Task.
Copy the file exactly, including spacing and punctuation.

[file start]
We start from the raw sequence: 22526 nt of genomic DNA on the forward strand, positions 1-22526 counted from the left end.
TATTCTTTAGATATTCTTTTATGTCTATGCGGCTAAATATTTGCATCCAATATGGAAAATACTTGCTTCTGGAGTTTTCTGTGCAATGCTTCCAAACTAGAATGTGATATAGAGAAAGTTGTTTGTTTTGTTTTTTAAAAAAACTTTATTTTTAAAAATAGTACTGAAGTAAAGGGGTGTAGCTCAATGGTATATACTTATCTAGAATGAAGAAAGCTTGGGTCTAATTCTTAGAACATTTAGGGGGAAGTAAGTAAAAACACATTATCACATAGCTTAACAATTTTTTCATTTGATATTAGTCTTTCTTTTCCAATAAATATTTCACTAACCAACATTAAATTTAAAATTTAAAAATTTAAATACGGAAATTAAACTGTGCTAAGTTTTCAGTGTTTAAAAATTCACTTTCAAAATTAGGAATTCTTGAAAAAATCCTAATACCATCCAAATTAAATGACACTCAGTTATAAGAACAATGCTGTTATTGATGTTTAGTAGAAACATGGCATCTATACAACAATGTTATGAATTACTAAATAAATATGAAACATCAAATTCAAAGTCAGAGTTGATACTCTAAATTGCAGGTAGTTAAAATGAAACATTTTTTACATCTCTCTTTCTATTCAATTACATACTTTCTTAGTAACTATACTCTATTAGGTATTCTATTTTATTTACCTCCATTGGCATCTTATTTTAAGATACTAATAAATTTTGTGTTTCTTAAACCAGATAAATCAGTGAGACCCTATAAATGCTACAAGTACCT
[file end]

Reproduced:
We start from the raw sequence: 22526 nt of genomic DNA on the forward strand, positions 1-22526 counted from the left end.
TATTCTTTAGATATTCTTTTATGTCTATGCGGCTAAATATTTGCATCCAATATGGAAAATACTTGCTTCTGGAGTTTTCTGTGCAATGCTTCCAAACTAGAATGTGATATAGAGAAAGTTGTTTGTTTTGTTTTTTAAAAAAACTTTATTTTTAAAAATAGTACTGAAGTAAAGGGGTGTAGCTCAATGGTATATACTTATCTAGAATGAAGAAAGCTTGGGTCTAATTCTTAGAACATTTAGGGGGAAGTAAGTAAAAACACATTATCACATAGCTTAACAATTTTTTCATTTGATATTAGTCTTTCTTTTCCAATAAATATTTCACTAACCAACATTAAATTTAAAATTTAAAAATTTAAATACGGAAATTAAACTGTGCTAAGTTTTCAGTGTTTAAAAATTCACTTTCAAAATTAGGAATTCTTGAAAAAATCCTAATACCATCCAAATTAAATGACACTCAGTTATAAGAACAATGCTGTTATTGATGTTTAGTAGAAACATGGCATCTATACAACAATGTTATGAATTACTAAATAAATATGAAACATCAAATTCAAAGTCAGAGTTGATACTCTAAATTGCAGGTAGTTAAAATGAAACATTTTTTACATCTCTCTTTCTATTCAATTACATACTTTCTTAGTAACTATACTCTATTAGGTATTCTATTTTATTTACCTCCATTGGCATCTTATTTTAAGATACTAATAAATTTTGTGTTTCTTAAACCAGATAAATCAGTGAGACCCTATAAATGCTACAAGTACCT